Jason Arday, autistic and once unable to speak, to become youngest Black professor ever at Cambridge University

There are currently five Black professors at the university.

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Sociologist Jason Arday did not learn to speak until he was 11 years old, but next month he’ll make history when he joins the University of Cambridge as the youngest Black person ever appointed to a professorship at the institution.

Arday’s ascension to the post represents more than one of his goals in life. Born and raised in Clapham, southwest London, the 37-year-old was studying for his Ph.D. 10 years ago when he created a list of personal goals. According to The Guardian, he wrote his aspirations on his mother’s bedroom wall. One of them read: “One day I will work at Oxford or Cambridge.” 

On March 6, that dream will become a reality when he officially becomes a sociology of education professor and that achievement is quite mind-boggling for the educator.  “As optimistic as I am, there’s just no way I could have thought that would have happened,” he said.

The professorship is made even more remarkable because when Arday was 3 years old, doctors diagnosed him with autism spectrum disorder and developmental delays. He didn’t begin to read or write until he was 18.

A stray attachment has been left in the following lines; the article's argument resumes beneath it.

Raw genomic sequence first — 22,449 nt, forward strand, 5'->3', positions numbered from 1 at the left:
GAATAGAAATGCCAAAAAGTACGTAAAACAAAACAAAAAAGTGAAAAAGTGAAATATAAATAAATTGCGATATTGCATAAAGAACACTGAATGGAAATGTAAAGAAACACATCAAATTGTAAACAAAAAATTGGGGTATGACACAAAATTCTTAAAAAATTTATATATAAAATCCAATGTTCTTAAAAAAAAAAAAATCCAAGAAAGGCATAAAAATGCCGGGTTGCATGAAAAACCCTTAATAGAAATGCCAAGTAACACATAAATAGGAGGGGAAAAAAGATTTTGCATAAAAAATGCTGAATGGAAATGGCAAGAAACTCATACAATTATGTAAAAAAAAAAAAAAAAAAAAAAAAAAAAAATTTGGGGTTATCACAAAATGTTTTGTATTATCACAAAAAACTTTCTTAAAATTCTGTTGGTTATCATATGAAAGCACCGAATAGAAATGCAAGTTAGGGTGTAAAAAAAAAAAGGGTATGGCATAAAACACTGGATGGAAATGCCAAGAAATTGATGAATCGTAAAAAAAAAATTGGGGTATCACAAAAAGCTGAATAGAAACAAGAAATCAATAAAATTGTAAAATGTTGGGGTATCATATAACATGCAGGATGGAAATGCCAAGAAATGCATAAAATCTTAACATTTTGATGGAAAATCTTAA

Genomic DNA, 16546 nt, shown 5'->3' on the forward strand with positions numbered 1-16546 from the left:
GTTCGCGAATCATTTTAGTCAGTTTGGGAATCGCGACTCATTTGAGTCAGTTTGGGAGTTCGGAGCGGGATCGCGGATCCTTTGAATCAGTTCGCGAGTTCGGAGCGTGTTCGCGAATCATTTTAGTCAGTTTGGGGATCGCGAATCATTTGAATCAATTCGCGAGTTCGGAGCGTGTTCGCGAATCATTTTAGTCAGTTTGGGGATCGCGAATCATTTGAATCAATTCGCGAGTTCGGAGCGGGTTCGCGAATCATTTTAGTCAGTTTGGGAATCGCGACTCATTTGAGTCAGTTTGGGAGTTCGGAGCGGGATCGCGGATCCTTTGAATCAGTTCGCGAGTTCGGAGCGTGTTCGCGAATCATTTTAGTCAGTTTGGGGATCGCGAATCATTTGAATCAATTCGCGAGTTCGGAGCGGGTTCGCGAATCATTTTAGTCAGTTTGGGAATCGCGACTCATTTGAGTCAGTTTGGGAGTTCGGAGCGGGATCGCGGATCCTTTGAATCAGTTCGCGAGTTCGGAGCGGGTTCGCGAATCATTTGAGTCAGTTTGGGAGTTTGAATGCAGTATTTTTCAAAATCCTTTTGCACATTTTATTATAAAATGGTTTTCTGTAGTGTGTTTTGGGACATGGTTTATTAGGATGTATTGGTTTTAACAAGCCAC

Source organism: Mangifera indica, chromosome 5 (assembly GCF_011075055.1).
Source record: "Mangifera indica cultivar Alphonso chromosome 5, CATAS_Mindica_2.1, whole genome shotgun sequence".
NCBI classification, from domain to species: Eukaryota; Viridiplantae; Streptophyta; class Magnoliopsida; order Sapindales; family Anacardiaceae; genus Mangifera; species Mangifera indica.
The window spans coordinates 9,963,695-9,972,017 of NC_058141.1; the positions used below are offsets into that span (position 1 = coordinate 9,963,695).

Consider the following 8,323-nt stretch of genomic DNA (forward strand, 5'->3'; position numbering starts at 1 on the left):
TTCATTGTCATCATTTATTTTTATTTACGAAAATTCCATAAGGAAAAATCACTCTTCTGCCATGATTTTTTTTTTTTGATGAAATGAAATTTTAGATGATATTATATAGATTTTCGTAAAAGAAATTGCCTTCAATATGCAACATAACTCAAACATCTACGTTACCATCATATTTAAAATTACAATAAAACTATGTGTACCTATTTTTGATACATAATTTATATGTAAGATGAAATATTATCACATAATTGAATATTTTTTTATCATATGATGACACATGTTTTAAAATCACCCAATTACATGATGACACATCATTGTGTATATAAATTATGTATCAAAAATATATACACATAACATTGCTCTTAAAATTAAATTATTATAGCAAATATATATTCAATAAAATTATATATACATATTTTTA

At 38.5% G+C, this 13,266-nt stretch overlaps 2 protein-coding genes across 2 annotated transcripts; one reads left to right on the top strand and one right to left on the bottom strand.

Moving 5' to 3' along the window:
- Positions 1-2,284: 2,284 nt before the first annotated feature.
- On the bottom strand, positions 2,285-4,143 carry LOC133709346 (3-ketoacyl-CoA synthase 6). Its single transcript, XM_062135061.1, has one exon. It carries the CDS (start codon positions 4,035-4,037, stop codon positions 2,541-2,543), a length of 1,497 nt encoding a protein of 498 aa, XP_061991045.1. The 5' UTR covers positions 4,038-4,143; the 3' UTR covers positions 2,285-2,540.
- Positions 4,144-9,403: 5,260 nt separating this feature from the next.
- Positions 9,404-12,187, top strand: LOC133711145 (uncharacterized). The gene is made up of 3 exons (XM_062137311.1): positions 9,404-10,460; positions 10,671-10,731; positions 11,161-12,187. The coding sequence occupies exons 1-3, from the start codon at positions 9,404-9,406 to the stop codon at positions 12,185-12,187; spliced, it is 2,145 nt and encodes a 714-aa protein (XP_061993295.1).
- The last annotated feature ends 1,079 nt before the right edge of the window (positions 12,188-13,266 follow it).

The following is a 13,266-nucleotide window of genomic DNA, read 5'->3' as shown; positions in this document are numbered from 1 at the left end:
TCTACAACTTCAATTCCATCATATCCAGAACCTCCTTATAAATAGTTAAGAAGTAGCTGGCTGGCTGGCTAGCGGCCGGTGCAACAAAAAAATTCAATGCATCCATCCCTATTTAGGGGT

Arday brings to his new role a vast knowledge of race and inequality. As The Guardian reports, his earlier research at Durham and Glasgow will serve as a foundation for his efforts to address the lack of Black and ethnic people in higher education and academic careers and how to ensure more equitable educational outcomes.

 BBC research from 2018 found that Britain’s top universities paid Black and ethnic minorities less than their white counterparts. Arday points out that Black women were among the lowest paid. According to Nature.com, only 160 of the United Kingdom’s 22,855 professors are Black across all academic fields, and one-fourth are Black women. The BBC reports that there are only five Black professors at Cambridge.

“My work focuses primarily on how we can open doors to more people from disadvantaged backgrounds and truly democratize higher education,” Arday told the outlet. He is hopeful that working at Cambridge will give him “the leverage to lead that agenda nationally and globally.”

He also hopes to serve as an example and inspiration to those from under-represented backgrounds to pursue higher education. “Cambridge is already making significant changes and has achieved some notable gains in attempting to diversify the landscape,” he said, “but there is so much more to be done.”

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